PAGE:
Evolution news

Fossil Whales

At www.sciencedaily.com/releases/2014/02/140205103701.htm ... research by a student at the University of Otago in New Zealand took him to California, to a geological formation in San Francisco Bay. He has managed to piece together, with some help, 21 mammals, including dwarf baleen whale, double tusked walrus, porpoises and dolphins, and a fossil whale, an early relative of the Minke. Published in the journal Geodiversitas (2014), the fossils are said to date back 2 million years ago, when the water off shore from California were warmer.

Milk digestion amongst European people

Lactose tolerance evolved - it is a genetic change. At http://phys.org/print309711543.html ... we have a story about milk digestion and lactose tolerance. A research undergraduate has analysed DNA from the teeth of a human living in central Europe around one thousand years ago. Not exactly historical, as such, but the results showed that people at that time had a similar genetic predisposition for milk digestion as in present day people in the region. In other words, lactose tolerance was more widespread than previously believed.

Blind cave fish

At www.geneticarchaeology.com/research/blind_cavefish_offer_evidence_for_al... ... the eyeless cave fish from Mexico present evidence of a mechanism of evolutionary change that is distinct from natural selection of spontaneously arising mutations, according to a paper in the journal Science (Dec 2013). Gene variants that improve the animal's ability to adapt to a new environment can be passed on to progeny, a distinct difference from the established mechanism of chance mutations.

Alfred Wallace

At http://phys.org/print291361534.html ... news of a new book on the discovery of evolution, John Wyhe, Dispelling the Darkness: Voyages in the Malay Archipelago. Alfred Wallace was the contemporary of Darwin and both reached the same conclusion at virtually the same point in time - evolution was a viable biological explanation for the development of life, and the species.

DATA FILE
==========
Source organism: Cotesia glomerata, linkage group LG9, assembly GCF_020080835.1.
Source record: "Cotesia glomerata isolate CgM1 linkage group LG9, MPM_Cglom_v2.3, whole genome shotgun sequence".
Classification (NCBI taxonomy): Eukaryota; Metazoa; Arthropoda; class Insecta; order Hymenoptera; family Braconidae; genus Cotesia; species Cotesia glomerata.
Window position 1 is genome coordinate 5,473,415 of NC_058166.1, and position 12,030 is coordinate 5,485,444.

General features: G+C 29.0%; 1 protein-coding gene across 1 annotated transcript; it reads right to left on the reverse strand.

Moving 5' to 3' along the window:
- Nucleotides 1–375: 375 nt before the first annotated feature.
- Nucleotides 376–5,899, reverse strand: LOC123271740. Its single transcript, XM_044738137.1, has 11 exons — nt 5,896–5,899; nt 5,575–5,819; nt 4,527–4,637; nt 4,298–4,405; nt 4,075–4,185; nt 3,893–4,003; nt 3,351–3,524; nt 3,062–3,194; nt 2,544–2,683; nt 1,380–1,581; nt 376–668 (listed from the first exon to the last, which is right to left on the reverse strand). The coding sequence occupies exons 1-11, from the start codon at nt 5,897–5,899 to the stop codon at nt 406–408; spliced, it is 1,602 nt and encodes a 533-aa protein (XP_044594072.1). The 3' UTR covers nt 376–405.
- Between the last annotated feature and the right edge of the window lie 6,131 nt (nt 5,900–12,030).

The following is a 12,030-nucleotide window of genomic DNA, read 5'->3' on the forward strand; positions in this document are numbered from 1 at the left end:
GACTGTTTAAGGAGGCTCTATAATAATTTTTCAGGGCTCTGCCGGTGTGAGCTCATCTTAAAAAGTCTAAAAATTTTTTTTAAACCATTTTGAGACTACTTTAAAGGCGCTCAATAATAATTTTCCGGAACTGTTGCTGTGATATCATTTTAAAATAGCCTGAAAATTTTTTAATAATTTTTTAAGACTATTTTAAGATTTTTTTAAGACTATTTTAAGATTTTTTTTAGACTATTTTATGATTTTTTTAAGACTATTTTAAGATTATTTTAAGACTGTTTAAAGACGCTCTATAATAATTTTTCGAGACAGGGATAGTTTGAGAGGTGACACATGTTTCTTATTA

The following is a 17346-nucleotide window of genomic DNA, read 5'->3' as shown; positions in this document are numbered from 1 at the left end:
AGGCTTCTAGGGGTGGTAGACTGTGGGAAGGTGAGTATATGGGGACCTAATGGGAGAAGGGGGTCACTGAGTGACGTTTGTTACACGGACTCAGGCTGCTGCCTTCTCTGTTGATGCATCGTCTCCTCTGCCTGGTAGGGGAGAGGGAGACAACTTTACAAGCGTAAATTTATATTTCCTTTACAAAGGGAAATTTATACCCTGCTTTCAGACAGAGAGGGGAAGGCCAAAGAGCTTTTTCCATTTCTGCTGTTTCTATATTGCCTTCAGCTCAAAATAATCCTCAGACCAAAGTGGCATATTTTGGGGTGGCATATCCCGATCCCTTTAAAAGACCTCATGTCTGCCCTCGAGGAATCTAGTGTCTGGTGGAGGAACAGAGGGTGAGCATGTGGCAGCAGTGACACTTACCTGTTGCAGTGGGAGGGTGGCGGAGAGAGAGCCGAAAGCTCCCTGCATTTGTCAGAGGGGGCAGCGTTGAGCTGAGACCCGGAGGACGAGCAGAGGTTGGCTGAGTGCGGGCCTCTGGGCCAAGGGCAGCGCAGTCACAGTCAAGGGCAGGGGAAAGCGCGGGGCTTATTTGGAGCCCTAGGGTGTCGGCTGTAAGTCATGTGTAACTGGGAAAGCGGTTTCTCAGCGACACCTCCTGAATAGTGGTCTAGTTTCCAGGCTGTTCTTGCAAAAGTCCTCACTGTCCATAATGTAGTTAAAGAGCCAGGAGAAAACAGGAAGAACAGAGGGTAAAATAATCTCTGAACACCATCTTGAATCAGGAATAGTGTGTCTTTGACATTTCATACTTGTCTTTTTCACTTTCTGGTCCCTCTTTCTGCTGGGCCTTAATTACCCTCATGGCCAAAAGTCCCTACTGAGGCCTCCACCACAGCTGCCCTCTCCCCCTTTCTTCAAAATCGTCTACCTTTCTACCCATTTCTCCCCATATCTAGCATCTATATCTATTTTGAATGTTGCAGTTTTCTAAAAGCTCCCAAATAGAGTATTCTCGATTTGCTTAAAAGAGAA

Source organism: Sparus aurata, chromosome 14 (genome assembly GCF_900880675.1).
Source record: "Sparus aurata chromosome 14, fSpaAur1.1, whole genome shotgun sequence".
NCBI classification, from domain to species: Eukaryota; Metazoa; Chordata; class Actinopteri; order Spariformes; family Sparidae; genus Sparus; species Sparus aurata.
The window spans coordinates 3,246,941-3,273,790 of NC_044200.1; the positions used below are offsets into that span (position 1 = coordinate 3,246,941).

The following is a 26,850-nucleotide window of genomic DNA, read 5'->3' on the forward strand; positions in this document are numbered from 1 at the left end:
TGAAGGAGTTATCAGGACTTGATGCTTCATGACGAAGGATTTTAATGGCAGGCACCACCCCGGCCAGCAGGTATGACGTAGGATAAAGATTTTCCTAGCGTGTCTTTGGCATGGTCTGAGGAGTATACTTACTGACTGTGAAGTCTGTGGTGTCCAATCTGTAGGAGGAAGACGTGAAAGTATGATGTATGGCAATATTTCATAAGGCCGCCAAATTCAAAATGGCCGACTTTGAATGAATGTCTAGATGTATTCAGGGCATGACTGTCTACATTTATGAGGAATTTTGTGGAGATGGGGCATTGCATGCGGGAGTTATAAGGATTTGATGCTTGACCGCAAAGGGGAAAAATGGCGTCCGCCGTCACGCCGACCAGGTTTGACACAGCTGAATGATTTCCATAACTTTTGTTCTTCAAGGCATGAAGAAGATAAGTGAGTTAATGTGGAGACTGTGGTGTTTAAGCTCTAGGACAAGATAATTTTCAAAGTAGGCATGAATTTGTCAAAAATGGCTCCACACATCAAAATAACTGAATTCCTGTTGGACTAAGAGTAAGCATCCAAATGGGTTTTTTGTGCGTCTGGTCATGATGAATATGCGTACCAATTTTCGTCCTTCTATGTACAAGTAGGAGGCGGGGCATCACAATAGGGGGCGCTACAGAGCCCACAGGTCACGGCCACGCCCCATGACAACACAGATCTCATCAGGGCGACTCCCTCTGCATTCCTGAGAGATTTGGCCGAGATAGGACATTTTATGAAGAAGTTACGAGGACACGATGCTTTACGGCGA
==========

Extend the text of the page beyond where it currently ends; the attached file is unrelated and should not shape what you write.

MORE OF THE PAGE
Complex Brains

At www.dailygalaxy.com/my_weblog/2013/05/the-human-neocortex-more-complex-t... ... a blog post with an interesting video to watch, Carl Sagan and Roger Penrose discussing the neocortex and the make-up of the human head (and the complexities of the brain). According to Penrose, what is in our heads is orders of magnitude more complex than anything one sees in the Universe. Our brains are a tiny part of the cosmos but they are perfectly organised.

Evolution of legs in the trees

Coming hot on the heels of the news that Lucy lived in the trees is another spike in the hide of the consensus hymn sheet. A new study questions some cherished beliefs central to the hypothetical, and uniformitarian, concept of how humans evolved from apes - from swinging in trees to walking on two legs. It took a lot of time. It involved small changes over loads of time. It involved habitat change and enforced adaptation ... and so forth.

Genetics and Evolution

A good article on evolution can be found at www.geneticarchaeology.com/research/Far_from_random_evolution_follows_a_... ... which raises the possibility evolution may not be random but may be driven by a simple and repeated genetic solution to environmental pressure that a broad range of species just happens to share.

10 million years ... evolution is slow and tedious, according to the latest

At http://phys.org/print257320509.html ... it is being claimed it took 10 million years for the eco-system to recover after the end of the Permian mass extinction event. A recent paper suggested the bounce back was rapid but now the opposite is being said as the basic cause of the extinctions was nothing so dramatic as catastrophism but grim conditions that lingered, global warming, acid rain, ocean acidification and ocean anoxia. All this was enough to wipe out 90 per cent of life forms on Earth. No wonder these scientists scare themselves silly just thinking about CAGW.

Crocodiles riding ocean currents

See www.physorg.com/print194859447.html ... not really SIS material but interesting as it may have evolutionary implications. How did they learn to do it, for example, aand are crocodiles really such brutes. Crocodiles in Australia cross large expanses of sea by riding the current. They will lay in wait until the right current comes along to get where they want to go. Literally, they surf, as crocodiles are not particularly good swimmers. In this way they are able to migrate and populate South Pacific islands.

Nature's batteries

At www.sciencedaily.com/releases/2010/05/100525094906.htm there is an interesting article on research done by Leeds University and published in Chemical Communications. How did life on earth emerge from inanimate matter billions of years ago? What prompted abiogenesis?